#5 Privacy – Facebook leaks: By 2017, 40% of enterprise contact information will have leaked into Facebook via employees’ increased use of mobile device collaboration applications.
Everyone is talking about bring your own devices (BYOD), but bring your own application (BYOA) may be a bigger topic. The ability for users to log into business-level tools with their personal Facebook account raises new challenges for what need to be constantly changing codes of conduct and policies. The lines blur between the tools and the role, particularly for employees who are increasingly “always on” in the digital space.
#6 Security – malware on employee devices: Through 2014, employee-owned devices will be compromised by malware at more than double the rate of corporate-owned devices.
The presentation noted that 20% of consumer-grade endpoints are compromised by malware, compared to less than 5% for corporate endpoints. Security is a matter of the weakest link. Applications login through Facebook, track behaviour through Google Analytics, and share through any number of social plug-ins. With so many potential exposure points at the application level, security needs to be maintained at the underlying network.
This is relevant to service providers in that the security question needs to be raised early and considered for all aspects of the application.
#7 Operational technology – smart devices: Through 2014, software spending resulting from the proliferation of smart operational technology will increase by 25%.
Smart devices facilitate the continued expansion of point of sale (POS) systems into people’s hands and into their living rooms. The prediction also says we will see a greater shift towards license fees based on transactional volumes as compared to once-off purchases. The prediction is safe, in that the 25% increase may be a re-allocation away from other spend areas.
The pendulum swings. Smart devices and bespoke user interfaces fragmented traditional single solution point of sale systems. These will now consolidate as providers acquire or develop solutions that bring engagement with smart interfaces back into a single software solution. These costs will be passed onto clients who make the services available to their customers.
#8 MS Windows Future – Windows 8: 90% of enterprises will bypass broad-scale deployment of Windows 8 until at least 2014.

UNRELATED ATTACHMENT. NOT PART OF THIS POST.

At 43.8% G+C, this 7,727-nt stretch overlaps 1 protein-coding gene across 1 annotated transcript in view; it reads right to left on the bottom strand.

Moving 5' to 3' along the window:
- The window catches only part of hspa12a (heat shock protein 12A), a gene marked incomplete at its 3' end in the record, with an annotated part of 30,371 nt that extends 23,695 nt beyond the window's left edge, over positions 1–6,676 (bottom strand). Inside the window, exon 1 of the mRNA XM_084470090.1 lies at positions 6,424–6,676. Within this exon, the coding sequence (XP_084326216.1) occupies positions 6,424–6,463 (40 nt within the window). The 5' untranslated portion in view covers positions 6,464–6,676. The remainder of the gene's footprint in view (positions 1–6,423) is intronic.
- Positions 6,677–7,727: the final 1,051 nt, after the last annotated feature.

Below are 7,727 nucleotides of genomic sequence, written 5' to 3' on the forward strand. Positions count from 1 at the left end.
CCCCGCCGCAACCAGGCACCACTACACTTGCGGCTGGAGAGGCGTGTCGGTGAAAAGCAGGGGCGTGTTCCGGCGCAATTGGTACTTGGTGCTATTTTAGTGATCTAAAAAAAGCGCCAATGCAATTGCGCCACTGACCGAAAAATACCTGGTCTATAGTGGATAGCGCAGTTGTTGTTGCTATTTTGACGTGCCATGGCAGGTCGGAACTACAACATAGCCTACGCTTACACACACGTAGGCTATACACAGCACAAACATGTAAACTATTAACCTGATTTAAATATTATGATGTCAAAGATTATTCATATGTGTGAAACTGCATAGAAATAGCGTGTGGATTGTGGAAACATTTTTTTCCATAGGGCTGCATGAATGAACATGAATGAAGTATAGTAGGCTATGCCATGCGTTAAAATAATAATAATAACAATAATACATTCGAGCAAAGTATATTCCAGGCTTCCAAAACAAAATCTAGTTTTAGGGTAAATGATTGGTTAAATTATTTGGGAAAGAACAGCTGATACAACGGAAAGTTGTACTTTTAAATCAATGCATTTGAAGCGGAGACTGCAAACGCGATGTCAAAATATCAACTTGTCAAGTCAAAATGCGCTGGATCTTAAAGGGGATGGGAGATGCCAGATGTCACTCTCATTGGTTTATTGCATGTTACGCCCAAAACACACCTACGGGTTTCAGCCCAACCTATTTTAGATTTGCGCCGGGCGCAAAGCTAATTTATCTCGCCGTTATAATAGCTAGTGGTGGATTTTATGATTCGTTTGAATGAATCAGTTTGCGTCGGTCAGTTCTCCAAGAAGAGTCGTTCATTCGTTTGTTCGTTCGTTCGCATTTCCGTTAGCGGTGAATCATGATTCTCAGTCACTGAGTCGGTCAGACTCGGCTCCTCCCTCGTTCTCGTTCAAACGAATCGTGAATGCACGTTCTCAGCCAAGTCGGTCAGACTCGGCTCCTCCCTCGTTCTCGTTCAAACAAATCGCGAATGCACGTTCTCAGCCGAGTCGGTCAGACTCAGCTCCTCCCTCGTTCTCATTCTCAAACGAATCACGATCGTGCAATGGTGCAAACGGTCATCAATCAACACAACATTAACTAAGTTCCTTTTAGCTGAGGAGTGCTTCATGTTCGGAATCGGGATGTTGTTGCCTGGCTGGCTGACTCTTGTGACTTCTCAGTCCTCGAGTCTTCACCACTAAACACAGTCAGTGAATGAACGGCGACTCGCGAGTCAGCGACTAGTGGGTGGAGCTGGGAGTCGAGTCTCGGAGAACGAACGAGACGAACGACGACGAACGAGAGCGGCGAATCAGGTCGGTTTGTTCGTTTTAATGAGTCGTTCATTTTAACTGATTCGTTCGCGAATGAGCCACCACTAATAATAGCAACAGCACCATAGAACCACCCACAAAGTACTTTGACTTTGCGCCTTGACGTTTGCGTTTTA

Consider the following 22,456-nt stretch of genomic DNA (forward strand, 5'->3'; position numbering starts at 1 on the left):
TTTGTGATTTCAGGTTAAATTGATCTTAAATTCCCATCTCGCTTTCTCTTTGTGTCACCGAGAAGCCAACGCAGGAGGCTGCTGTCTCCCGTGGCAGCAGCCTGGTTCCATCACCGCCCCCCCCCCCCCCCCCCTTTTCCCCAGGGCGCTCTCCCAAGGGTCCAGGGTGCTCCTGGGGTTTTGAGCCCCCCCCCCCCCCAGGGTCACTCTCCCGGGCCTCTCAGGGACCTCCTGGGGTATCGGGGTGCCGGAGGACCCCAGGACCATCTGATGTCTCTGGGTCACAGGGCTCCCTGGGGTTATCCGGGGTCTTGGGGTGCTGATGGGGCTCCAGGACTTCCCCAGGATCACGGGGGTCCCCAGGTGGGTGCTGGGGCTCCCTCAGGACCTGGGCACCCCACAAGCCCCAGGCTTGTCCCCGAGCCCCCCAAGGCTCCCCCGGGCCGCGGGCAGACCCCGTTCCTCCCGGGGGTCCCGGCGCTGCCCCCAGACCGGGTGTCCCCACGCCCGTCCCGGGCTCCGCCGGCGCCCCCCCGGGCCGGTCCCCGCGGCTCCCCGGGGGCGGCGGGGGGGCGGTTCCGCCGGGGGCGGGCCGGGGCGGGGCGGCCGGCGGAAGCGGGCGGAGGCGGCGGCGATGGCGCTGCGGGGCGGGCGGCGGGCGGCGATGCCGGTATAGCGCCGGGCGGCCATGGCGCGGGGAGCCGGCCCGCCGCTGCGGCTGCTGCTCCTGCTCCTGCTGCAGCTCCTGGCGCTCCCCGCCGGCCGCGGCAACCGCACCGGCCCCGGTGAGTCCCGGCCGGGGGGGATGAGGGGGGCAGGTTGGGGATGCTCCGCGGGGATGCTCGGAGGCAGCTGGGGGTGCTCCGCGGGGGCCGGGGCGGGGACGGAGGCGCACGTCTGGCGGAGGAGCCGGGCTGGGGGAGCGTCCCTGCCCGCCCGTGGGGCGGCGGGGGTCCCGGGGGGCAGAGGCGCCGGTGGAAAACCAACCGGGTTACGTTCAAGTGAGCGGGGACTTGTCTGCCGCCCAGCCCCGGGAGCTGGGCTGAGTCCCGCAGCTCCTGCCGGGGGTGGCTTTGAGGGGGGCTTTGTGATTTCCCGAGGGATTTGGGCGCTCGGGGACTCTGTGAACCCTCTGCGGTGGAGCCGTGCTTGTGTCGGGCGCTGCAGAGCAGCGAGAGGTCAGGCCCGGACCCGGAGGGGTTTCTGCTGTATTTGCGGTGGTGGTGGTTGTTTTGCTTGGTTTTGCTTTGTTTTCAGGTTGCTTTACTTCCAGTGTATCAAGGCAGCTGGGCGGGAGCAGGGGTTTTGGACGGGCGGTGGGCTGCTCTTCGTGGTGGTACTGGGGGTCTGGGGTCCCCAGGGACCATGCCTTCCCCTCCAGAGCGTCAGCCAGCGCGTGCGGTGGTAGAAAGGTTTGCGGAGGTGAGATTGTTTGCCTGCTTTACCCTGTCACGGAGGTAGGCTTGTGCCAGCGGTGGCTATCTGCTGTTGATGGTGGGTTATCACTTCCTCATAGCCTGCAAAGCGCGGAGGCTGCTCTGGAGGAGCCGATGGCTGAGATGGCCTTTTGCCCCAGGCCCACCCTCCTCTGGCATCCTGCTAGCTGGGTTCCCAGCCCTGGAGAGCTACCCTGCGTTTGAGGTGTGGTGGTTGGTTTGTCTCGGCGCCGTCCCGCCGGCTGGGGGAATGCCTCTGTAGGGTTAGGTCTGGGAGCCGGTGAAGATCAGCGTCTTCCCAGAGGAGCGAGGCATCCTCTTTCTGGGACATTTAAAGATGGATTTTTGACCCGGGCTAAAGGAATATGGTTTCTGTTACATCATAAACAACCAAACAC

Given the prevalence of user-owned devices and applications, every organisation will have at least one version of Windows 8. However, the prevalence of software as a service minimises the need for wide-spread change of the organisation’s operating system. IT becomes a cloud broker with a less emphasis on the platform.
#9 Chinese ascendance – mobile handset vendors: By year end 2014, three of the top five mobile handset vendors will be headquartered in China.
The market will be Apple, Samsung, and three others headquartered in China. Cheap smartphones dominate in terms of volume and Chinese iPhone providers are experiencing 100% growth rates.
The practical relevance to either a service provider or small business may be questioned. However, this comes into play considering the increase in smart device engagement and “anywhere, anytime” expectation of customers with businesses. Specifically, with the decision as to providing solutions developed in custom iPhone or Android applications or providing cross-platform solutions.
Australia is not seeing a great demand for Android applications in proportion to iPhone. What we are seeing is for organisations who do business in China to develop on a common code base and release versions in China that capitalise on the greater popularity in China of the Android platform.
#10 Gamification – business application: By 2015, 40% of Global 1000 organisations will use gamification as the primary mechanism to transform business operations.
Like many, I am critical of the term gamification and I think this to be a bit of a throw-away prediction. But just like the overuse of the term “big data” leads to an important conversation, gamification highlights we may be making systems that are a chore rather than a pleasure to use.
I often consider how we can spend hours motionless staring at a screen moving pixels around with a controller in hand, yet spending 60 seconds completing a form online to fill in our taxes or our timesheets can be excruciating. This applies to both digital as well as human systems we put in place.
#11 Wearable technology: Wearable smart electronics in shoes, “tattoos” and accessories will emerge as a US$10 billion industry by 2016.
I have a friend in academia who asks how long we will continue to be familiar with a motion of putting a phone to our ear. If we do continue to use the devices, they will be augmented with features such as scanning for biometric data. The two big industries highlighted are fitness and medical, but anything that makes spending money easier will be supported as well.
For those in the business of building or implementing systems, the take-away here is to architect solutions that can accommodate a range of interfaces or inputs. This includes wristbands, implants, clothing and glasses as much as traditional smartphones.
And yes, I do just realise I used the word traditional to describe smartphones. Things change fast, and predictions are often forgotten unless we are reminded of the predictions by the prophets who are proven right when the predictions come true.
I question whether these are predictions or just observations of what is already in play. I would be interested in your opinion as to whether these predictions have value or if there are other trends that may be more relevant to discuss.